Investment options
Traditionally, 403(b) plans have suffered from a lack of good investment options. Under the original 403(b) rules, employees had to invest in annuity contracts offered by insurance companies. Unfortunately, these investments often had unfavorable characteristics, including high management expenses and other costs and relatively low performance.

Subsequent amendments to the 403(b) rules now allow employees to use mutual funds within their 403(b) plan accounts as well as annuity contracts. However, many employers still initially choose insurance companies as their primary approved 403(b) providers. On the other hand, costs for some annuity providers have come down, especially those offered by discount brokers like TD Ameritrade (NASDAQ:AMTD) and Schwab (NASDAQ:SCHW). Even mutual fund companies like Vanguard, Fidelity, and T. Rowe Price (NASDAQ:TROW) offer annuities. Employees must remain cautious about their investment options before starting to make 403(b) contributions.

Specifically, there are several questions you should get answered about your 403(b) plan options. First, find out how much in annual expenses you will have to pay to invest in a particular fund or annuity. Second, ask whether there are any surrender charges or other fees if you decide to sell your investment or switch to another type of fund or annuity. These charges can be extremely high, wiping out most or all of the tax benefit of using the 403(b) plan. Third, find out what choices you have for your investments, including the various types and classes of funds. Lastly, if you choose to use annuity contracts for your investments, make sure that the insurance company your employer uses has a strong rating, so that you can feel comfortable that it won't default on your contract and drain your retirement savings.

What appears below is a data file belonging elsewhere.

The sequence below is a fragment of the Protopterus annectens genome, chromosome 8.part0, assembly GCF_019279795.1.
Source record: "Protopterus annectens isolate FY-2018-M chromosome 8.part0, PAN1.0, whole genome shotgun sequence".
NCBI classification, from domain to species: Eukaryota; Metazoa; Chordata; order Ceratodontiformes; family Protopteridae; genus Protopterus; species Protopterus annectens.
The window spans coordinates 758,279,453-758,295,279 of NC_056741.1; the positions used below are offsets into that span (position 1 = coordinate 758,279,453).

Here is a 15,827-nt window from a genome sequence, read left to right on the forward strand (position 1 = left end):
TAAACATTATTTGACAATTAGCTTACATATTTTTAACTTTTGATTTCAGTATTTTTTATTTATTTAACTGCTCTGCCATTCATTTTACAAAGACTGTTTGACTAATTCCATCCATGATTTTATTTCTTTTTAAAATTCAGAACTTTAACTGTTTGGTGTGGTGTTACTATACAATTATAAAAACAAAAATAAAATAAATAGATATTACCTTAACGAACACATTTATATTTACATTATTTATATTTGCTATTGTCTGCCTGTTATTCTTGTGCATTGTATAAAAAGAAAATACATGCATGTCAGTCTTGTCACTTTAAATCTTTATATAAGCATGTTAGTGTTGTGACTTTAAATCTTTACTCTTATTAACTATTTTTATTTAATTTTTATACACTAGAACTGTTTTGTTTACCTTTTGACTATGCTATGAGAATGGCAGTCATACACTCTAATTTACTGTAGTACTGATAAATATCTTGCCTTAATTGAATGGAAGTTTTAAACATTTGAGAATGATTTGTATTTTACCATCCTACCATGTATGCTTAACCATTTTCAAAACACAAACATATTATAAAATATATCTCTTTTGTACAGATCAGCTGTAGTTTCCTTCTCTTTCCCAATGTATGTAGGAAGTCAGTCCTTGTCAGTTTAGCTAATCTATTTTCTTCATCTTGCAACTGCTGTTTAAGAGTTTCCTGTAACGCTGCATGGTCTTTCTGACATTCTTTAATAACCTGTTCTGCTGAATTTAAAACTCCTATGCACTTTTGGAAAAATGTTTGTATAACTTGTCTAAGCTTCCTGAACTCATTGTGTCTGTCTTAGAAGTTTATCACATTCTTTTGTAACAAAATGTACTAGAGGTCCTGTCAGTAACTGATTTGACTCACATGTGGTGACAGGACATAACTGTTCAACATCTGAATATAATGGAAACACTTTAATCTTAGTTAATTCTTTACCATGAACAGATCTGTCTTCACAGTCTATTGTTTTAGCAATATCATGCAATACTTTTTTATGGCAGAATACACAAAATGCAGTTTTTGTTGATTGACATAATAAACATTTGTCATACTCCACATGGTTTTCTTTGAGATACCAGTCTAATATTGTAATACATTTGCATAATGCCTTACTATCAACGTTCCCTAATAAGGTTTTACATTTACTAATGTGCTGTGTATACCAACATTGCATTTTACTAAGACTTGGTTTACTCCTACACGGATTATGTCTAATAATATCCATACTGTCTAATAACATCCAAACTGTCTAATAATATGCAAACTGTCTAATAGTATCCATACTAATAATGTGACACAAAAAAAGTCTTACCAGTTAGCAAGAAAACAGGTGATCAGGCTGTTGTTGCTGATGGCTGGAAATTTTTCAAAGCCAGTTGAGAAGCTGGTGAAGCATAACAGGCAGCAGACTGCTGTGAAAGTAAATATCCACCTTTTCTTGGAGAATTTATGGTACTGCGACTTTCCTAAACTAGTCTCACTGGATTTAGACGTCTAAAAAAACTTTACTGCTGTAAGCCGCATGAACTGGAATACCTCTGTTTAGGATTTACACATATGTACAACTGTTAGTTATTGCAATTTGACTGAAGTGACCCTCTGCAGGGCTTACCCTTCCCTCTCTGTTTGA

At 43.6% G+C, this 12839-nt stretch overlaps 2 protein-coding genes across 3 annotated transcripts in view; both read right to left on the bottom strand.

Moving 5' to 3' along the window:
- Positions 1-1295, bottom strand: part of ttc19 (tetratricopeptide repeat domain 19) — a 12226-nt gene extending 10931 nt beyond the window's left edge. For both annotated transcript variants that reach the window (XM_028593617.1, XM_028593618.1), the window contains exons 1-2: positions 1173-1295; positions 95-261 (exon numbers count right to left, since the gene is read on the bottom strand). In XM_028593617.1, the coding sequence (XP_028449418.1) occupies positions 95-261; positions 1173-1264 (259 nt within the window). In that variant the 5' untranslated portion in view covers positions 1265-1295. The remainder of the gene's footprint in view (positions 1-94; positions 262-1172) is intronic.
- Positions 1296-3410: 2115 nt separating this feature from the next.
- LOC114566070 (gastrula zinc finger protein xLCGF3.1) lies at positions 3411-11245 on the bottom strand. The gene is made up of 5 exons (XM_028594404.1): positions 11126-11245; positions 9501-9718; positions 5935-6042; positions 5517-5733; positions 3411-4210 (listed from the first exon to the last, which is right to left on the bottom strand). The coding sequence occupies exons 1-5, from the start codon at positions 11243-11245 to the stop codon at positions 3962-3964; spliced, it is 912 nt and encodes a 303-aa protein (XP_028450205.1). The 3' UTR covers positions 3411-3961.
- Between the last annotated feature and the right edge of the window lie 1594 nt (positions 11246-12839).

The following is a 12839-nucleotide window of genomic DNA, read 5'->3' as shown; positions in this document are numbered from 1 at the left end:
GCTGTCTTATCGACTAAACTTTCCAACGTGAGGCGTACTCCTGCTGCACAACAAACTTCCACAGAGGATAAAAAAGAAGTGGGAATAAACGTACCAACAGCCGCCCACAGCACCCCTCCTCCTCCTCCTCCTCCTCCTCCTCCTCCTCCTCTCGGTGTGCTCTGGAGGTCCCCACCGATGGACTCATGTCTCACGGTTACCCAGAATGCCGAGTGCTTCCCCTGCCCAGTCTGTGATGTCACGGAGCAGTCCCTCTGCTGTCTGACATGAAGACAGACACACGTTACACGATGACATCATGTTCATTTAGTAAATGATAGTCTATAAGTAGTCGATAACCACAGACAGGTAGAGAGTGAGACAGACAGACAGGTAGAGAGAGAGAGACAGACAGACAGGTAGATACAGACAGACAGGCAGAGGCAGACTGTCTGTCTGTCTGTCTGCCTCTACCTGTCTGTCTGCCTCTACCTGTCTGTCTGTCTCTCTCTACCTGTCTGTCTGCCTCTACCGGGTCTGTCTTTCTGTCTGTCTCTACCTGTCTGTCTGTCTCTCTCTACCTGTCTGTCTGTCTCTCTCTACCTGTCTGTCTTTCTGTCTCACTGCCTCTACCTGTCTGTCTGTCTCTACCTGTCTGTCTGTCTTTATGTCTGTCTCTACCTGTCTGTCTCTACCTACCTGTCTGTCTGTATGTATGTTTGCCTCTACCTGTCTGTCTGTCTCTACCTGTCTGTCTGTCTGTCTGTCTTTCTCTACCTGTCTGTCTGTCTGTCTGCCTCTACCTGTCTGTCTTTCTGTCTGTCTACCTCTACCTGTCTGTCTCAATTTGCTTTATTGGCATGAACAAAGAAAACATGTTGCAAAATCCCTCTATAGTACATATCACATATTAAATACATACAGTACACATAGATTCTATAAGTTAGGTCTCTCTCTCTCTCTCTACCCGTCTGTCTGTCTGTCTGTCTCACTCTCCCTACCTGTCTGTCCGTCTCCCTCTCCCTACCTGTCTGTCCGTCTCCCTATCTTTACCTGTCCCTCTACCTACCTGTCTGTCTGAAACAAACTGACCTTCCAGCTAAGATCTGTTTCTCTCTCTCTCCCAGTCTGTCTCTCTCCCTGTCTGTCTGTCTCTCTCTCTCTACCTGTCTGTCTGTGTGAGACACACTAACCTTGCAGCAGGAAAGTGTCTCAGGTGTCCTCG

If all else fails, some 403(b) plans allow employees to transfer assets to other investment providers, even if they're not on the employer's list of approved providers. An IRS revenue ruling lets employees choose an unapproved provider as long as the employer and the current provider allow transfers. This can sometimes help employees avoid high-cost options.

In summary, 403(b) plans give teachers and other school and nonprofit employees most of the benefits of 401(k) plans. To make the most of your 403(b) plan, you should do the same due diligence as 401(k) plan participants, with special attention to the unique features and challenges that 403(b) plans have.

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You can get basic information about retirement plans in the Motley Fool's 401(k) Center, which also covers 403(b) plans. For more even more Foolish advice for your golden years, try the Motley Fool Rule Your Retirement newsletter free for 30 days.

Fool contributor Dan Caplinger has been fighting with his wife's 403(b) provider for years, but he's still glad she participated. He doesn't own shares of the funds mentioned in this article. The Fool's disclosure policy teaches you the basics.